Mila Buckley specializes in self-care, and eating with Type 2 Diabetes.
Diabetes mellitus is a condition that occurs when the body is unable to process glucose properly. There are 8 million people living in the United States with undiagnosed diabetes, and it is the seventh most common cause of death in the U.S.
This week, LetsGetChecked is joined by Mila Buckley, the founder of Hangry Woman, an online publication that shares recipes tailored specially for those living with diabetes, resources for dealing with a diabetic diagnosis and steps to take when striving for self-care.
Mila speaks of the initial shock in finding out that her life would change forever with one diagnosis and how she now channels this energy into writing the Hangry Woman and eating with Type 2 Diabetes.
The first thing that went through my mind was how much I thought I failed myself.
Your publication is cleverly titled "Hangry Woman", how did you get started on this?
My husband actually helped me come up with the name! There was a time where I would get really irritable when I wouldn’t eat, and he would always tell me “You get so hangry!” When I was in the process of changing my blog name, it just kept sticking with me, and since I love to write about food and eating, and I’m a woman, “Hangry Woman” was the perfect fit.
For people who don't know, what is Type 2 Diabetes?
Type 2 diabetes is the chronic illness where your body is insulin resistant. Your body produces insulin on a consistent basis, but instead of your cells using the insulin your body produces, glucose instead builds up in your bloodstream because it can’t get into your cells to be used as energy. This causes high blood sugar. Eventually, unmanaged high blood sugar can lead to serious complications.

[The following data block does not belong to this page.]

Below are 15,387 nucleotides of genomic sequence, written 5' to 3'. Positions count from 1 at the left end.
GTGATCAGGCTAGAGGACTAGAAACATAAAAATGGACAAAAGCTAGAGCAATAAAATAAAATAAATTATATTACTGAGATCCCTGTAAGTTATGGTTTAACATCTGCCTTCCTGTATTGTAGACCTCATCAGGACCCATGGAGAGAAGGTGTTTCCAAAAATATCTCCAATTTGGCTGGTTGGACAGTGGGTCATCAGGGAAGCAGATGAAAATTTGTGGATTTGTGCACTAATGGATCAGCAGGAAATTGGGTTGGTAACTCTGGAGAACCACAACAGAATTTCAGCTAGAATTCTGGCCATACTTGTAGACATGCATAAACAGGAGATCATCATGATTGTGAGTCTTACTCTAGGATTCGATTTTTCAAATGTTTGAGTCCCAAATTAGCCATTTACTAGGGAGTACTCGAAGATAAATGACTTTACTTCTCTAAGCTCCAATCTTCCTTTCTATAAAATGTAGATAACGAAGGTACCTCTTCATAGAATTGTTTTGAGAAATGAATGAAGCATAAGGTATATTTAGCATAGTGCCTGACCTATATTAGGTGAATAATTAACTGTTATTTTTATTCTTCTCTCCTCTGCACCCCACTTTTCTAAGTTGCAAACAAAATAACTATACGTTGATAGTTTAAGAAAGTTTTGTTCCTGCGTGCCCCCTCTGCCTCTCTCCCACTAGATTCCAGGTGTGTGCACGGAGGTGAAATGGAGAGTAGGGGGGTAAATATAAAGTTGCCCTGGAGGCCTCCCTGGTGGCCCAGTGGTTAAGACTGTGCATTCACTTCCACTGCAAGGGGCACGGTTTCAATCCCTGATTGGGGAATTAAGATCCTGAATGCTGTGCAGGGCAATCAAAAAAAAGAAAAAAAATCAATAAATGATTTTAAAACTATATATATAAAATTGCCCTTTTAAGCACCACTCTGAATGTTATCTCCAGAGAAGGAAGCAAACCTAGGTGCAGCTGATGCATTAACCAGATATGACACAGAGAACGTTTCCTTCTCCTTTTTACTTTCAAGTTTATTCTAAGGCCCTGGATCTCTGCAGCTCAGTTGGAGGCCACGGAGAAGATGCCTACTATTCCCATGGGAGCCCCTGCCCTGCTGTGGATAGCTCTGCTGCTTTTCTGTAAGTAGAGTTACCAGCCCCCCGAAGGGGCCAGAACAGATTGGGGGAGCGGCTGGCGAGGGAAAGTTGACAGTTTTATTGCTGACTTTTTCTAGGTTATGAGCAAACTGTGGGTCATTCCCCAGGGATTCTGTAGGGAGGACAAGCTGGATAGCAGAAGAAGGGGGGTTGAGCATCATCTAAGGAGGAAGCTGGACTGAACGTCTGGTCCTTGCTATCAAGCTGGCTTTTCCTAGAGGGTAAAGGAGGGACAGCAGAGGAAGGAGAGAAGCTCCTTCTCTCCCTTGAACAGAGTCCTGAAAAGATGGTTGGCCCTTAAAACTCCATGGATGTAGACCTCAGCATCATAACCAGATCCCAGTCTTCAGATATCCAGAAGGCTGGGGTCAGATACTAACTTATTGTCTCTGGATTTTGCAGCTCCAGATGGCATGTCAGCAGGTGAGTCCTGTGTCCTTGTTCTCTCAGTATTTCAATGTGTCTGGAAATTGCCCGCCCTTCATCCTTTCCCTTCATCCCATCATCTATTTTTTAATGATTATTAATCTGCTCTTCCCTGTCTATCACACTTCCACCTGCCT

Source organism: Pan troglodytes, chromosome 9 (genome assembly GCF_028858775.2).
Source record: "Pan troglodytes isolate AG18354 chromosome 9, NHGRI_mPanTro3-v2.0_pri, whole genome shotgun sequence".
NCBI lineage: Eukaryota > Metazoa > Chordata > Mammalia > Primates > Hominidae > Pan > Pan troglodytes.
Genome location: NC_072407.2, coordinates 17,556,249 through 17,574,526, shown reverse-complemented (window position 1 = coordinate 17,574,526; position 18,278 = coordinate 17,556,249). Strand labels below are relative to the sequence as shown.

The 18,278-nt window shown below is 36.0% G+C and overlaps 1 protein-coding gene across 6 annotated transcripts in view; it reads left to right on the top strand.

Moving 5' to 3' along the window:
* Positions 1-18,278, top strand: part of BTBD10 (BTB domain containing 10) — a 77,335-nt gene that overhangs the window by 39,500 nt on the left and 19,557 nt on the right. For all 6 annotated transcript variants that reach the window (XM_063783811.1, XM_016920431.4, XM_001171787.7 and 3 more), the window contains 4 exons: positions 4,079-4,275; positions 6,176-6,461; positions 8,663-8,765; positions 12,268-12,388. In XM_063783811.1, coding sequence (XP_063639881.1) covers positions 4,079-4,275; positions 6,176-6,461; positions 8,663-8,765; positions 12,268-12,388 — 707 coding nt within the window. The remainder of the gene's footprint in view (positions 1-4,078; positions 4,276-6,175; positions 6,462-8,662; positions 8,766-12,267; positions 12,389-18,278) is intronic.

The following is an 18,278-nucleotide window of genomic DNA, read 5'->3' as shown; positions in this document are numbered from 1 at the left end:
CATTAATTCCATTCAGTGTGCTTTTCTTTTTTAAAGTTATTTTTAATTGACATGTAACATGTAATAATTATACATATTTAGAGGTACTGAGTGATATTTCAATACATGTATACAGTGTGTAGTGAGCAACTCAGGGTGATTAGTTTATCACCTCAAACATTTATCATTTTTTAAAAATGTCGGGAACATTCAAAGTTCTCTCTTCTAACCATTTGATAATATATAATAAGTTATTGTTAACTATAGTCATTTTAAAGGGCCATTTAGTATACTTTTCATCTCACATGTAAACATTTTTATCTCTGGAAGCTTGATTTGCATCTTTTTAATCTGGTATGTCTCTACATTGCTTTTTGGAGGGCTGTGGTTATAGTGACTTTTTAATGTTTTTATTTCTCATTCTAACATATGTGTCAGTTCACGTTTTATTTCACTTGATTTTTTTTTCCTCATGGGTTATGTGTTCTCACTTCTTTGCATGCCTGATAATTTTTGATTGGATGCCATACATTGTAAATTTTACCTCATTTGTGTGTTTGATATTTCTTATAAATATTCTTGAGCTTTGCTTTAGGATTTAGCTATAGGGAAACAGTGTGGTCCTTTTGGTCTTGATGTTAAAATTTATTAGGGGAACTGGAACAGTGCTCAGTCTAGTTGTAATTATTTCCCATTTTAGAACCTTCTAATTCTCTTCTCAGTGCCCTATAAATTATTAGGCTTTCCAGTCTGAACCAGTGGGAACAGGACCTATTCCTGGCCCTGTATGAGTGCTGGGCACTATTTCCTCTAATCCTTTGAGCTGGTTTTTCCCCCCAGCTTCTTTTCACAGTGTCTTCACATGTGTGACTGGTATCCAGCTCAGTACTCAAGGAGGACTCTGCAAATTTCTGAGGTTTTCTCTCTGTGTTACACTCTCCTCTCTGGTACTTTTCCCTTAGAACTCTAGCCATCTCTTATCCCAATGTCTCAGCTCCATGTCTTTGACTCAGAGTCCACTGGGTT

A lot of people think that type 2 diabetes comes from eating tons of sugar, and although Type 2 Diabetes has links to lifestyle conditions like being overweight and a eating diet high in carbohydrates,sugar does not cause type 2 diabetes, insulin resistance does.
What were the main symptoms you were experiencing before you found out you had diabetes?
There were a few, I was constantly thirsty, I always had to go to the bathroom, my eyesight was blurry, I was sweaty and out of breath all the time.
How did you deal with these symptoms before going to the doctor?
At the time I was really stressed in my personal and professional life. Work was very challenging for me and I had so much going on personally that I just tossed everything up to stress. I thought if I eliminated stressors from my life, it would be easy for me to move forward. Then, I started trying to lose weight, because I figured maybe that was why I was feeling bad. I lost 20 pounds and then my weight wouldn’t budge. After months of dealing with it, something told me that I should go to the doctor. Once I did, I found out that I had diabetes.
What was it like when you found out? What was the first thing that went through your mind?
The first thing that went through my mind was how much I thought I failed myself. For so long I thought that I really tried to do my best, and it was so hard for me to accept that my whole life was going to change.
I was so confused, and upset, and frankly depressed. I didn’t know what I was going to do about it.
It didn’t help that my first doctor was very dismissive, he handed me a prescription and told me to work out, take the medication, and come back in three months. There was no guidance at first.